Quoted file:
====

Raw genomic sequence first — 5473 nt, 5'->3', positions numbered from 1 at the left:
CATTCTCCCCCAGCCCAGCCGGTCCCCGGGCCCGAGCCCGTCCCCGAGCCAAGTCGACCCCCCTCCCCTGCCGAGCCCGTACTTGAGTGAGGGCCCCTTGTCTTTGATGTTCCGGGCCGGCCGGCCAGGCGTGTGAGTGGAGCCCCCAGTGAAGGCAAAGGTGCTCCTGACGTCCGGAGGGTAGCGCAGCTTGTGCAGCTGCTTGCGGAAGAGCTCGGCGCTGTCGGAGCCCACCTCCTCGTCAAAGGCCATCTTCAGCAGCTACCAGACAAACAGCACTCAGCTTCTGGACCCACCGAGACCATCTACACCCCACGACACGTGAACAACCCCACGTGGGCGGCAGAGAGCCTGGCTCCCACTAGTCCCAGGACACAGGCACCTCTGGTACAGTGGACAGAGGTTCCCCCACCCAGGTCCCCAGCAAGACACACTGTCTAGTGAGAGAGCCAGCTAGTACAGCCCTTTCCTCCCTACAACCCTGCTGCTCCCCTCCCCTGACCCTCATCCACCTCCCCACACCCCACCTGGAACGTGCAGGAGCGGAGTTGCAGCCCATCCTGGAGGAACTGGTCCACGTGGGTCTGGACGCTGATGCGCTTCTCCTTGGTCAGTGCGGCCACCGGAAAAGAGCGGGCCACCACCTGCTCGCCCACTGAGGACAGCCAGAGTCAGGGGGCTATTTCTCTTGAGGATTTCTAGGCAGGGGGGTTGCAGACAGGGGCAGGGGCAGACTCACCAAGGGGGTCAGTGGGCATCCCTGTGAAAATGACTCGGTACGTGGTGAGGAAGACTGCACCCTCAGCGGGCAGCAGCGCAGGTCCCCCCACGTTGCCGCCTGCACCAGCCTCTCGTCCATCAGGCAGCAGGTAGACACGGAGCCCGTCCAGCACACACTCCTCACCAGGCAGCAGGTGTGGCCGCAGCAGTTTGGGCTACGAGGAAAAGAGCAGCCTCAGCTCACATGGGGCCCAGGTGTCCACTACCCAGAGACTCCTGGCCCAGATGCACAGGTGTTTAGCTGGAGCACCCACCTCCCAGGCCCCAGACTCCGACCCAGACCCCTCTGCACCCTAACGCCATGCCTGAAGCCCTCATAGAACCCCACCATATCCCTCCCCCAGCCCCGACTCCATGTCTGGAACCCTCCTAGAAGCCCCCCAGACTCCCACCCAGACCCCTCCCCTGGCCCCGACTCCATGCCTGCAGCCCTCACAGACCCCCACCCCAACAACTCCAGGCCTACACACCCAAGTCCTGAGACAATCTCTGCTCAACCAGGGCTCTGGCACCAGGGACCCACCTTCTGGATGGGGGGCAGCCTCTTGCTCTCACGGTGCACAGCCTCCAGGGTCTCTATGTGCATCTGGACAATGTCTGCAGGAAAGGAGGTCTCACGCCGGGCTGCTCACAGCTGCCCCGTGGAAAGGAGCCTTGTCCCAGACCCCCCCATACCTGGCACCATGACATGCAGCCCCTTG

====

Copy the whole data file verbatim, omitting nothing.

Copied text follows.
Raw genomic sequence first — 5473 nt, 5'->3', positions numbered from 1 at the left:
CATTCTCCCCCAGCCCAGCCGGTCCCCGGGCCCGAGCCCGTCCCCGAGCCAAGTCGACCCCCCTCCCCTGCCGAGCCCGTACTTGAGTGAGGGCCCCTTGTCTTTGATGTTCCGGGCCGGCCGGCCAGGCGTGTGAGTGGAGCCCCCAGTGAAGGCAAAGGTGCTCCTGACGTCCGGAGGGTAGCGCAGCTTGTGCAGCTGCTTGCGGAAGAGCTCGGCGCTGTCGGAGCCCACCTCCTCGTCAAAGGCCATCTTCAGCAGCTACCAGACAAACAGCACTCAGCTTCTGGACCCACCGAGACCATCTACACCCCACGACACGTGAACAACCCCACGTGGGCGGCAGAGAGCCTGGCTCCCACTAGTCCCAGGACACAGGCACCTCTGGTACAGTGGACAGAGGTTCCCCCACCCAGGTCCCCAGCAAGACACACTGTCTAGTGAGAGAGCCAGCTAGTACAGCCCTTTCCTCCCTACAACCCTGCTGCTCCCCTCCCCTGACCCTCATCCACCTCCCCACACCCCACCTGGAACGTGCAGGAGCGGAGTTGCAGCCCATCCTGGAGGAACTGGTCCACGTGGGTCTGGACGCTGATGCGCTTCTCCTTGGTCAGTGCGGCCACCGGAAAAGAGCGGGCCACCACCTGCTCGCCCACTGAGGACAGCCAGAGTCAGGGGGCTATTTCTCTTGAGGATTTCTAGGCAGGGGGGTTGCAGACAGGGGCAGGGGCAGACTCACCAAGGGGGTCAGTGGGCATCCCTGTGAAAATGACTCGGTACGTGGTGAGGAAGACTGCACCCTCAGCGGGCAGCAGCGCAGGTCCCCCCACGTTGCCGCCTGCACCAGCCTCTCGTCCATCAGGCAGCAGGTAGACACGGAGCCCGTCCAGCACACACTCCTCACCAGGCAGCAGGTGTGGCCGCAGCAGTTTGGGCTACGAGGAAAAGAGCAGCCTCAGCTCACATGGGGCCCAGGTGTCCACTACCCAGAGACTCCTGGCCCAGATGCACAGGTGTTTAGCTGGAGCACCCACCTCCCAGGCCCCAGACTCCGACCCAGACCCCTCTGCACCCTAACGCCATGCCTGAAGCCCTCATAGAACCCCACCATATCCCTCCCCCAGCCCCGACTCCATGTCTGGAACCCTCCTAGAAGCCCCCCAGACTCCCACCCAGACCCCTCCCCTGGCCCCGACTCCATGCCTGCAGCCCTCACAGACCCCCACCCCAACAACTCCAGGCCTACACACCCAAGTCCTGAGACAATCTCTGCTCAACCAGGGCTCTGGCACCAGGGACCCACCTTCTGGATGGGGGGCAGCCTCTTGCTCTCACGGTGCACAGCCTCCAGGGTCTCTATGTGCATCTGGACAATGTCTGCAGGAAAGGAGGTCTCACGCCGGGCTGCTCACAGCTGCCCCGTGGAAAGGAGCCTTGTCCCAGACCCCCCCATACCTGGCACCATGACATGCAGCCCCTTG